Harrison, OH

Harrison City Councilman throws support behind residents, commissioners, and regulating landfills

The Cincinnati Post

Harrison Councilman stands with Harrison families in supporting landfill rules............ Tony Egner

Tony Egner, Harrison City Councilman (2020), has committed to putting a resolution in support of the county commissioners to adopt rules regulating landfills and solid waste throughout Hamilton County on the city council agenda for December 7th. “It’s time we move forward on this initiative to protect our quality of life.” Egner says, “I support our residents concerned with the negative impact expanding the Bond Road Landfill may bring.”

It’s rare when an issue is so unequivocally clear that Republicans and Democrats can join forces to protect their citizens and preserve their environment. This is one of those issues. One need only look at Colerain Township to see – and smell – what happens when you site a landfill in close proximity to residences, schools, and businesses. Egner says, “There is no upside, here.”

Despite the Greater Harrison Chamber of Commerce nominating Rumpke for an Innovator of the Year Award to be announced at their January 5th meeting, Egner is bucking the silence and throwing his support behind residents over politics and big business interests. “I don’t think people realize the negative impact this will have on our business owners.” If you look down the Colerain Strip, there is no denying the higher-than-average vacancy rates, the low-scale businesses, and the lack of ambiance in the township. “Generations of Harrison residents and councils have worked hard to create the City of Harrison, the negative impact of a landfill does not fit in our plans.”

City Council has gotten an ear-full over the last 6 months from residents and nonprofits pleading their case. There isn’t much a City Council can do, especially when the landfill is sitting right outside their city limits. Whitewater Township, where the landfill is located, doesn’t have zoning regulations and zoning has failed in Colerain Township to stop expansion, after expansion of Mt. Rumpke. However, in about 16 months the city council will be asked to ratify the new rules as part of the 5-year Update to the county’s Solid Waste Plan that includes a myriad of issues from designating landfills (the process of limiting the amount of garbage that can be taken to specific landfills), a siting strategy (which will include a more detailed analysis and plan on where we can safely put a landfill with the least impact on our families and environment), and projections on the future needs for landfill space.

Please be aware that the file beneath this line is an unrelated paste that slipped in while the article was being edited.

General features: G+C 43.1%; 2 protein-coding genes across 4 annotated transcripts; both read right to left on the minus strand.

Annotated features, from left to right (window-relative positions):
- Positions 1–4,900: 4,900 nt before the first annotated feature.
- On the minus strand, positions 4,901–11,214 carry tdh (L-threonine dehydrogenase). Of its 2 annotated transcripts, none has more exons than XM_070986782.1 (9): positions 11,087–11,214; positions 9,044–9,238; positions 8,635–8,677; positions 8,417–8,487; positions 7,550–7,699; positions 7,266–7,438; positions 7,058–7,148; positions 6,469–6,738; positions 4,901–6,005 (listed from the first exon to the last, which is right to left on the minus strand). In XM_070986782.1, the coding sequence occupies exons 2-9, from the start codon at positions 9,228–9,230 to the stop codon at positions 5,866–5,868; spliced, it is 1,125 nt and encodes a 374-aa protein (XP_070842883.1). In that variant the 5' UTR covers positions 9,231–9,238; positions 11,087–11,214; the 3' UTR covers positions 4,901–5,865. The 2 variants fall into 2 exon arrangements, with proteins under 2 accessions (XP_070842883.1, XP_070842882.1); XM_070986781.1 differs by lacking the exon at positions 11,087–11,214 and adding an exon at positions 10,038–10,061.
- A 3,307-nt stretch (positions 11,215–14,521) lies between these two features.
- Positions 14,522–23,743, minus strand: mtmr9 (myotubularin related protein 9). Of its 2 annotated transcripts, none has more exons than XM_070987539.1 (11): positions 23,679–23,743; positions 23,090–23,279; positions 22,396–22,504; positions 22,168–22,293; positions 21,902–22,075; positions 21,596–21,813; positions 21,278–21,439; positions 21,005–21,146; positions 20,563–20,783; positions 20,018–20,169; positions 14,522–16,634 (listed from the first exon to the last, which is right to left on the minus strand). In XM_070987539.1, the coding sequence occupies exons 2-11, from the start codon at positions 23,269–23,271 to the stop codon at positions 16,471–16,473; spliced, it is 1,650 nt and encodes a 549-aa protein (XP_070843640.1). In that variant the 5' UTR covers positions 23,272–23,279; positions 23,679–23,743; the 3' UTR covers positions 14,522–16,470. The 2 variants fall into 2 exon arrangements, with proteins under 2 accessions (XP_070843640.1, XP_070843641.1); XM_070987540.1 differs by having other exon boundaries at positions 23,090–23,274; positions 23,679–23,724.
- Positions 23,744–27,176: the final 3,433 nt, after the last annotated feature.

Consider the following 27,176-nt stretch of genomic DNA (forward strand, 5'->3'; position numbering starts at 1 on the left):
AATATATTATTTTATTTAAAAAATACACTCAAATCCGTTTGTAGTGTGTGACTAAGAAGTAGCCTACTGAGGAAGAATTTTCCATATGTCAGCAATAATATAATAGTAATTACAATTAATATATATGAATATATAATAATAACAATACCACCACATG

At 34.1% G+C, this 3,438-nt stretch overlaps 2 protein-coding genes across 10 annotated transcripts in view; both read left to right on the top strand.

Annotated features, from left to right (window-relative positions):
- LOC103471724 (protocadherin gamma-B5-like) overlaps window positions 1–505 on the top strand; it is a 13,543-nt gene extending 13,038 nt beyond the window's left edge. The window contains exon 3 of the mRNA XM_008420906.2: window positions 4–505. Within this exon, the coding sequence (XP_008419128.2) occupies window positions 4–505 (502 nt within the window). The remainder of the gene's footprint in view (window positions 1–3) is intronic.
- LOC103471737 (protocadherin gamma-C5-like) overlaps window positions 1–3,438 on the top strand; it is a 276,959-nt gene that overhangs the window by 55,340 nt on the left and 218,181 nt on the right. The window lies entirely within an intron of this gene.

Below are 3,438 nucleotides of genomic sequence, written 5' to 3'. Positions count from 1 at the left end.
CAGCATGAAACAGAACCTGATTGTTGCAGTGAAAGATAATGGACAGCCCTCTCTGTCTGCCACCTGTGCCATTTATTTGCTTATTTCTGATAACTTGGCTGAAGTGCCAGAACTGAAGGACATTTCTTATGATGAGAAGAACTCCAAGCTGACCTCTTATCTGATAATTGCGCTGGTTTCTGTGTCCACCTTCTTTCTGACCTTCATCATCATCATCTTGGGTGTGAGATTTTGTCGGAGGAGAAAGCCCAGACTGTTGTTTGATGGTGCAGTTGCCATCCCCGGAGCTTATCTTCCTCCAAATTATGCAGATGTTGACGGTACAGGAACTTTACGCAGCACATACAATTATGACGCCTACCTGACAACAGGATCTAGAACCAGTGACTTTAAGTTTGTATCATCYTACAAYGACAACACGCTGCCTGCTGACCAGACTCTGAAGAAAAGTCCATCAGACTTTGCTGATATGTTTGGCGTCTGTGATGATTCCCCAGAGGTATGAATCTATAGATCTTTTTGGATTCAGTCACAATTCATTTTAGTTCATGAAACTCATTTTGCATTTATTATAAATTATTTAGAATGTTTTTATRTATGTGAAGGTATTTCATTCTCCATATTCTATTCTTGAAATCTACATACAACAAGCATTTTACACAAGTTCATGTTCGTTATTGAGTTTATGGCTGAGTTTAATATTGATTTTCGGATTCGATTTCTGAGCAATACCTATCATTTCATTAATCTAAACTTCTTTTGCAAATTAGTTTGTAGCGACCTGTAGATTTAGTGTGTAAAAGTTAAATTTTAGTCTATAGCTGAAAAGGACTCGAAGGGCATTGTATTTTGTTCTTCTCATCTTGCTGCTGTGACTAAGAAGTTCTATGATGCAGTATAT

At that juncture, each jurisdiction in the county will have the opportunity to review the plan – and the rules – and make recommendations for changes if they are not happy with what the county commissioners come up with. The Plan Update will require that a majority of the citizens – based on the vote of their individual jurisdictions – vote to ratify the plan, in detail.

Egner, chair of the Environment and Solid Waste Committee believes that Harrison should weigh in on this issue now – not later. “Our residents deserve to know where we stand as a council and to put the full support of the city behind what’s best for the whole community.” And, that's exactly what the new rules provide - an opportunity for communities affected to make their case before the county commissioners and the commissioners will have the final say instead of the Ohio EPA up in Columbus. It provides a much-needed safety net for all county citizens. Egner continues, "As chair of this committee, we will be keeping the council and community up-to-date on what is happening."

Egner is well aware that Rumpke is politically active and this may cause him some blowback. In the recent Colerain Township trustee race, Rumpke donated $16K to 2 campaigns to unseat “Raj” Rajagopal, the incumbent. Rajagopal has spoken out against continued expansions of the Colerain landfill. Rajagopal lost his seat on the Colerain Township Board of Trustees. “Rumpke is a great corporate citizen, but my duty is to the residents and doing what’s best for them,” Egner said, “It’s time we step forward and support rules to preserve our quality of life right here in Harrison.”

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